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Dreamforce 2019: Amazon Connect Comes of Age

At Dreamforce 2019 last week, Amazon Web Services (AWS) flexed its muscles with two notable contact center announcements. The first is that Salesforce would be offering AWS voice and call transcription services using Amazon Connect as part of its new Service Cloud Voice solution. Secondly, AWS announced a full omnichannel architecture with asynchronous chat being the first digital channel available. While this is just a single digital channel, the foundation has been laid for AWS to add others as customers ask for them. Both are significant and worth drilling down on.
 
Technically, AWS announced integration with Salesforce two and a half years ago when Connect was launched, but that was through a CTI interface. Existing Service Cloud or Lightning customers could leverage Amazon Connect through AWS’s CTI adapter. AWS said since the integration, they’ve had a number of customers deploy Connect in conjunction with existing Salesforce instances, or they deployed Connect and moved to Salesforce after.
 
The Connect announcement was to make the process easier for customers where there was engineering work to bring a joint offering to market. This is a net new offer comprised of the Service Cloud interface that’s tuned and dialed to a contact center use case, coupled with Amazon Connect. Salesforce stated this would be ready in June 2020. This gives customers a single SKU, instead of having to purchase the contact center and CRM solution separately.
 
The second announcement is also important because it addresses a wider range of customers. As has been well documented on this site and others, we are in the customer experience era, and customers want to engage with companies using the channel of their choice, which is often not voice. Even if voice is being used, consumers might start a discussion using a non-voice channel and then flip to a call when necessary.
 
What’s the Future of Connect?
In the past, CCaaS competitors attacked AWS for being voice only. Omnichannel is foundational to delivering a great CX, and AWS can now deliver asynchronous chat with other digital channels coming. This is an area I expect AWS to be more aggressive with in the coming months.
 
During a call with AWS, I asked about momentum. There are plenty of rumors regarding how successful AWS has been, so it was nice to get a momentum update from them. AWS’s Connect has been on the market for about 28 months and has several big wins – Capital One being the best known. The most startling fact about their traction is that since its launch at Enterprise Connect in March of 2017, they’ve added 30 net new contact centers per day. I found this number a bit hard to believe, and AWS told me customers span a range of some small ones that are spinning contact centers up for the first time to large ones that are deploying it as a compliment to their current solution.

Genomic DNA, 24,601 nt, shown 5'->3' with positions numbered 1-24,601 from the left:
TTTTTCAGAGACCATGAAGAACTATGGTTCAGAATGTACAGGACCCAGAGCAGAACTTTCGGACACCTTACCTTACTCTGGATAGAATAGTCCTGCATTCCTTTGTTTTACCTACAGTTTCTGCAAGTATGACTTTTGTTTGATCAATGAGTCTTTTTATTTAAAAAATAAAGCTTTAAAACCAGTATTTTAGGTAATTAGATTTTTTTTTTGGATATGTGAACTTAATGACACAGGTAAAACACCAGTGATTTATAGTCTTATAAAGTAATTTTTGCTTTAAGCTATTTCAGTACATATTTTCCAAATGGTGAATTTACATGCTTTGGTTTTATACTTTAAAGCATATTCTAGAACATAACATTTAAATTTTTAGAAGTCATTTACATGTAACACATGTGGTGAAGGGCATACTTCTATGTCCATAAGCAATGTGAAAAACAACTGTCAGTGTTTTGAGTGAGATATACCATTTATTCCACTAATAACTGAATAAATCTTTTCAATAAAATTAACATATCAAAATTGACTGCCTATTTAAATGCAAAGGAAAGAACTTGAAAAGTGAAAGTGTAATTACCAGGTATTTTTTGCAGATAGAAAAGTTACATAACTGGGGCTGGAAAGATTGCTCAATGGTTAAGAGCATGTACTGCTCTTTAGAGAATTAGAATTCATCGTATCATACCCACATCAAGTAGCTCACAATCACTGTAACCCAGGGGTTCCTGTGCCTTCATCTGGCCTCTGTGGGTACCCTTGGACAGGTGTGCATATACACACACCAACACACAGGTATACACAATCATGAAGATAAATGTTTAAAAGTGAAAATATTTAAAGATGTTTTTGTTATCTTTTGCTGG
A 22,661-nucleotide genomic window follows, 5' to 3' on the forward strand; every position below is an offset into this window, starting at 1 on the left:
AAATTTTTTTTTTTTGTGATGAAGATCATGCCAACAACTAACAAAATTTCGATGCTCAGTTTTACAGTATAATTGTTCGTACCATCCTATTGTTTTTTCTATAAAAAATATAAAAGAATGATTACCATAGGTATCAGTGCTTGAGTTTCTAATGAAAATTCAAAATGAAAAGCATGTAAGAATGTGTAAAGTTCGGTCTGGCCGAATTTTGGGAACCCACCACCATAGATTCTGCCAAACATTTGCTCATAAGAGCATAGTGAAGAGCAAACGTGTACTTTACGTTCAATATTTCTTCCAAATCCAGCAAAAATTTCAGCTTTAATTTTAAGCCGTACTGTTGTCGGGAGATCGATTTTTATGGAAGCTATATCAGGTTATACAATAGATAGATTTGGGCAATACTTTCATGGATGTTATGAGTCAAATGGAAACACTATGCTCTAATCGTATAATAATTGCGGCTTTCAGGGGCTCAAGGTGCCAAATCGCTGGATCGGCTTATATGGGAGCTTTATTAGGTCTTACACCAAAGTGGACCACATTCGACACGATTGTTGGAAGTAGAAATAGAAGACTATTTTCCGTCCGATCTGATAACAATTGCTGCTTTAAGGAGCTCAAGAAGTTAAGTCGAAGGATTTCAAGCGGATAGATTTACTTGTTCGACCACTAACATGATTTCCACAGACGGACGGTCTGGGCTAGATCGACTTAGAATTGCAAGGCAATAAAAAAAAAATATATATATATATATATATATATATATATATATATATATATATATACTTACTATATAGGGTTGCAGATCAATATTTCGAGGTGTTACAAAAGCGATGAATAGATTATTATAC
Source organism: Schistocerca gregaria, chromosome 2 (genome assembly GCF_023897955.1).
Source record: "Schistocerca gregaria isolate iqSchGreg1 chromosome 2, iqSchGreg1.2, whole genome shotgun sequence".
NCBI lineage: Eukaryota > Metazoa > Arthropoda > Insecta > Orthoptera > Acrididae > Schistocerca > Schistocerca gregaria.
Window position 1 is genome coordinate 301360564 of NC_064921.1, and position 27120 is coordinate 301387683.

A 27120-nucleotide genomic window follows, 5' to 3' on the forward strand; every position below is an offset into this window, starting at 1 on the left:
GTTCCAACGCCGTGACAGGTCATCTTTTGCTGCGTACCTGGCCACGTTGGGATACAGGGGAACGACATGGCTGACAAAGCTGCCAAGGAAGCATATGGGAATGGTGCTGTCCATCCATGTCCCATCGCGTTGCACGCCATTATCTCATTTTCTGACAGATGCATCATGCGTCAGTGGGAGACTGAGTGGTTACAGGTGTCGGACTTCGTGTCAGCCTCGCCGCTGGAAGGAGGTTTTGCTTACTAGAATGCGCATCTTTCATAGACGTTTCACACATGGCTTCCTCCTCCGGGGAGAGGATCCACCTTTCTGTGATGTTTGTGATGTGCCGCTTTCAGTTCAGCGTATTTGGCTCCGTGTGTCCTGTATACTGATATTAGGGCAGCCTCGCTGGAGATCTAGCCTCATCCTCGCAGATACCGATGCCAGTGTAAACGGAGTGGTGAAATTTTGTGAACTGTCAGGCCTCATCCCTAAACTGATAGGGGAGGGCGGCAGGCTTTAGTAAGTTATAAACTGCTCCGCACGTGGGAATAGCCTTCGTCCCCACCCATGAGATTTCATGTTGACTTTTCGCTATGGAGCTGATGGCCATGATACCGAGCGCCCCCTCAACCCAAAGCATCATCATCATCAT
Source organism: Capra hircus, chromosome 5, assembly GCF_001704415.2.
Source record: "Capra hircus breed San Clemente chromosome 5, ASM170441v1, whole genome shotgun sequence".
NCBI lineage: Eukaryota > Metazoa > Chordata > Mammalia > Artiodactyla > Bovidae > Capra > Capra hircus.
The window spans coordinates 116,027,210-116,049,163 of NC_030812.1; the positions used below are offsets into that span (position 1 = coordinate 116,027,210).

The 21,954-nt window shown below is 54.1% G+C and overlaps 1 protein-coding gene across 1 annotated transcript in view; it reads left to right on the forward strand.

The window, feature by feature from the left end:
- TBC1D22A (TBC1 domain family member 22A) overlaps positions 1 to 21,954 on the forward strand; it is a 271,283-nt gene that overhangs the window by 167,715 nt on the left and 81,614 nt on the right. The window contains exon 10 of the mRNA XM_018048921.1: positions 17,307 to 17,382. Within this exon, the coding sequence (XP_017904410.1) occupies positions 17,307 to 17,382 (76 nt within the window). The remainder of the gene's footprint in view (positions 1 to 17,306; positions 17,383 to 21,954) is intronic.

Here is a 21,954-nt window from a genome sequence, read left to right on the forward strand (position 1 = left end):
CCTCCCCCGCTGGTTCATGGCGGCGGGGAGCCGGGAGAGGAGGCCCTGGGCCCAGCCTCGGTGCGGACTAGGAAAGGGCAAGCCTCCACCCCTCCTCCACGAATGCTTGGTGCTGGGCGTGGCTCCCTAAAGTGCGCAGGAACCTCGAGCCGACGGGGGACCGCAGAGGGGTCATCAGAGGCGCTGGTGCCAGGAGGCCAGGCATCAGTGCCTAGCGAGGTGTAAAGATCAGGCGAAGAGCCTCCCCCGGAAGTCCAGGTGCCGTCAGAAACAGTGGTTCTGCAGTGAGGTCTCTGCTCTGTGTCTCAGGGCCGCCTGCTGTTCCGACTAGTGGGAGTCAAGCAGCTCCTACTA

When AWS launched Connect, many people asked me whether they would be successful or not, and my comment was it depends on how bad AWS wants this market. In five years, it wouldn’t surprise me if they were a dominant vendor, and it also wouldn’t be a shock if they decided to exit the market. It appears AWS is in this space to win, and the news from Dreamforce certainly legitimizes them.
 
Salesforce, AWS, and the Contact Center Space
For Salesforce, this is certainly an interesting move. Whenever I asked the company about its contact center plans, they said that they wanted to remain neutral because of their great partners. The integration with Connect is certainly a shot across the bow of its current partners, such as Five9, TalkDesk, Vonage, and others. However, I do like the approach that Salesforce took by partnering for voice. Historically, Salesforce has been somewhat arrogant, thinking that they can build whatever in house – it hasn’t always turned out well. For instance, take Salesforce’s Einstein platform. There are many great AI toolkits available, and Salesforce decided to build its own, creating a product that many customers have told me simply doesn't work. Voice is harder than most vendors realize, so partnering was the right move.
 
Customers have a choice and don’t need to use the combined Salesforce/AWS offering; competitors must keep ahead of the curve and deliver functionality that Saleforce can’t or is weak in. For example, they can partner with a company like Selligent to bring MarTech and ContactCenter together. Salesforce will try and do this with Marketing Cloud, but Selligent is a far superior product.
 
Dreamforce19 is in the books now, and while the focus was primarily on Saleforce (obviously), the event was in many ways the debutante ball for AWS as Connect has now come of age and legitimized itself as a viable option for CCaaS.

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